Given that your IRA may be crucial to your retirement, every cent will probably count when it comes to dividing the account with your spouse in your divorce. You should not lose more money than necessary from tapping into your IRA to satisfy a property division.
It is important to understand how to ensure a successful transfer of IRA funds to your spouse while avoiding unnecessary losses to taxes and penalties.
Where you could lose money
One way to divide your IRA is to simply remove an amount from the account and give it to your spouse. However, Kiplinger explains that the federal government will tax this withdrawal. Additionally, if you are younger than 59.5 years old, you will incur a 10% penalty.
A tax-efficient method of division
To prevent taxes and penalties, your divorce or separation agreement should establish that part of your IRA will transfer directly into a separate IRA owned by your spouse. You may divide your IRA by amount or percentage.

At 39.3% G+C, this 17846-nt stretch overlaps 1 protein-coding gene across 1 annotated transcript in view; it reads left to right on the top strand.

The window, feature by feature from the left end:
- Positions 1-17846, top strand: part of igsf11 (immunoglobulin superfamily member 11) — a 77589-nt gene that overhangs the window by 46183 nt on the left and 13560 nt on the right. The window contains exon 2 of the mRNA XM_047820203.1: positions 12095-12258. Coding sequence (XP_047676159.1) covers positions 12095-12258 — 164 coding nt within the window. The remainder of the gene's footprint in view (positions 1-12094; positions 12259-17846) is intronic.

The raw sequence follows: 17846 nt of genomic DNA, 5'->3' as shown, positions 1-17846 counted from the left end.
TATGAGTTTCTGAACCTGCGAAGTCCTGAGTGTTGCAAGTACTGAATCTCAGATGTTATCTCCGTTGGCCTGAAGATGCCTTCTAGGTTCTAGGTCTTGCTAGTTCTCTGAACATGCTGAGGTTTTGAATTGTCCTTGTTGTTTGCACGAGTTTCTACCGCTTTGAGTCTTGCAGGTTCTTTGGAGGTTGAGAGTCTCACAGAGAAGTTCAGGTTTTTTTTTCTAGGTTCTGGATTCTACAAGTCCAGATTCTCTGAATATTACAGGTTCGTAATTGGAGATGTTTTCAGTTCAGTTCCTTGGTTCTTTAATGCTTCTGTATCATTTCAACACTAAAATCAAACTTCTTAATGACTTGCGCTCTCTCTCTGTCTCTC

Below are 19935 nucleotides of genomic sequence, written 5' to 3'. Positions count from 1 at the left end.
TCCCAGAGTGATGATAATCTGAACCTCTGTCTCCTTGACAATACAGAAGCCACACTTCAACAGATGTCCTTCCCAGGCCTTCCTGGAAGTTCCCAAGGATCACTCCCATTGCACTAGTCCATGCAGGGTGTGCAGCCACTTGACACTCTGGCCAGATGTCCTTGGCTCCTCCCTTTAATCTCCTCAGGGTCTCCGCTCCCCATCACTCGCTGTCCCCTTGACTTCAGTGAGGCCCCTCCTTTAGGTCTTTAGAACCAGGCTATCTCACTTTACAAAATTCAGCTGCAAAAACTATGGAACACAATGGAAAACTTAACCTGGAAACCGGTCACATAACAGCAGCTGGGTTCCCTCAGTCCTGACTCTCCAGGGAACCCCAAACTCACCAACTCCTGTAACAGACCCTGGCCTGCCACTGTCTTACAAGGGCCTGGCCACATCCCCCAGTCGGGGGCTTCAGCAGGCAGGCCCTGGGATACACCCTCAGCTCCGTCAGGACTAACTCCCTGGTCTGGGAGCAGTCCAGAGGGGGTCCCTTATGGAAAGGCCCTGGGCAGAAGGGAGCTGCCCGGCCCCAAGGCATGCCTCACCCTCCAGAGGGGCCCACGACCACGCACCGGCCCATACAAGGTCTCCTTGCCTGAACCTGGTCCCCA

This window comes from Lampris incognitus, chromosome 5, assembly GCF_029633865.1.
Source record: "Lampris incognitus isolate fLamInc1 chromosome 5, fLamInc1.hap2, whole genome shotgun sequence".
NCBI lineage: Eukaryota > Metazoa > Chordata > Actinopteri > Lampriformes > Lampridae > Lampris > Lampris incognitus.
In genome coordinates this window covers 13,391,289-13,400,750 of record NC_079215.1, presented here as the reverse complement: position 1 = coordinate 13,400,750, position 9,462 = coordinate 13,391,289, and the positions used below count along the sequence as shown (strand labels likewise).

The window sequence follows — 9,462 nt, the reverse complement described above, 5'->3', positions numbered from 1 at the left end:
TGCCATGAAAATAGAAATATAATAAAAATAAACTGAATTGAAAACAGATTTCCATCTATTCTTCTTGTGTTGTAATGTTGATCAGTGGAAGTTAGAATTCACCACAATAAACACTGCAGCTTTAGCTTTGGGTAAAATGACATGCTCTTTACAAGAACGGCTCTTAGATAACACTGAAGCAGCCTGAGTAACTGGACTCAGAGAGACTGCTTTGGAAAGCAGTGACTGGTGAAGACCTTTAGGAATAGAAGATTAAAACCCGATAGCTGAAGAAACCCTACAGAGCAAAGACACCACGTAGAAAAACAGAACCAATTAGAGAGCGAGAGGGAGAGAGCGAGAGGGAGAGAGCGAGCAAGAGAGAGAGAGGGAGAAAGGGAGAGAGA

Your spouse could risk penalties by taking cash from the new IRA if he or she is below the age of 59.5. Creating a Roth IRA for your spouse might minimize taxes since Roth cash withdrawals tend not to incur taxes.
Keep taxes in mind during the division process
According to a CNBC article, it is important to factor in future taxes when dividing an IRA. If your spouse receives a certain amount in cash and you retain that same amount in your IRA, you will likely have to pay taxes on your funds in the future.
To stand a good chance of preserving your retirement, you should know all the ways you could incur expenses before you withdraw money from your IRA or other accounts.